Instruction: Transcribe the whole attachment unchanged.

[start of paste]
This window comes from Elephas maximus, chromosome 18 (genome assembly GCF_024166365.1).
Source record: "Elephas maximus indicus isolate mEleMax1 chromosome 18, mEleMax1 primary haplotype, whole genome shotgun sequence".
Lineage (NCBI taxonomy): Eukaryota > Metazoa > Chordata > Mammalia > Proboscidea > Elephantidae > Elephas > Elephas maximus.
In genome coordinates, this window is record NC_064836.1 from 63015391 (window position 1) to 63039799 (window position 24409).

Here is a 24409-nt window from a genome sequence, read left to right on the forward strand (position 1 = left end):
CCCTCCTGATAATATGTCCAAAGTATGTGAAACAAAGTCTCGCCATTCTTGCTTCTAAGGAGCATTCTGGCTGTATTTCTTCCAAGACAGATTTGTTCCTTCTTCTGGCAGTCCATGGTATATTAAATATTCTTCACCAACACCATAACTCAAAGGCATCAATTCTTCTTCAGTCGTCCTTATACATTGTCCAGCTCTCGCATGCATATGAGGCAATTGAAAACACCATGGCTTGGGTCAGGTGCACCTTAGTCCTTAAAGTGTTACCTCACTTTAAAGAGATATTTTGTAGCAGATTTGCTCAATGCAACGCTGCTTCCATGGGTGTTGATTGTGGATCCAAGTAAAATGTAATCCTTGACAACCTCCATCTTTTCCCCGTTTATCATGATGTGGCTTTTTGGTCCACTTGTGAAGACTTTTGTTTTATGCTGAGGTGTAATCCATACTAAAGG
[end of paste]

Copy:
This window comes from Elephas maximus, chromosome 18 (genome assembly GCF_024166365.1).
Source record: "Elephas maximus indicus isolate mEleMax1 chromosome 18, mEleMax1 primary haplotype, whole genome shotgun sequence".
Lineage (NCBI taxonomy): Eukaryota > Metazoa > Chordata > Mammalia > Proboscidea > Elephantidae > Elephas > Elephas maximus.
In genome coordinates, this window is record NC_064836.1 from 63015391 (window position 1) to 63039799 (window position 24409).

Here is a 24409-nt window from a genome sequence, read left to right on the forward strand (position 1 = left end):
CCCTCCTGATAATATGTCCAAAGTATGTGAAACAAAGTCTCGCCATTCTTGCTTCTAAGGAGCATTCTGGCTGTATTTCTTCCAAGACAGATTTGTTCCTTCTTCTGGCAGTCCATGGTATATTAAATATTCTTCACCAACACCATAACTCAAAGGCATCAATTCTTCTTCAGTCGTCCTTATACATTGTCCAGCTCTCGCATGCATATGAGGCAATTGAAAACACCATGGCTTGGGTCAGGTGCACCTTAGTCCTTAAAGTGTTACCTCACTTTAAAGAGATATTTTGTAGCAGATTTGCTCAATGCAACGCTGCTTCCATGGGTGTTGATTGTGGATCCAAGTAAAATGTAATCCTTGACAACCTCCATCTTTTCCCCGTTTATCATGATGTGGCTTTTTGGTCCACTTGTGAAGACTTTTGTTTTATGCTGAGGTGTAATCCATACTAAAGG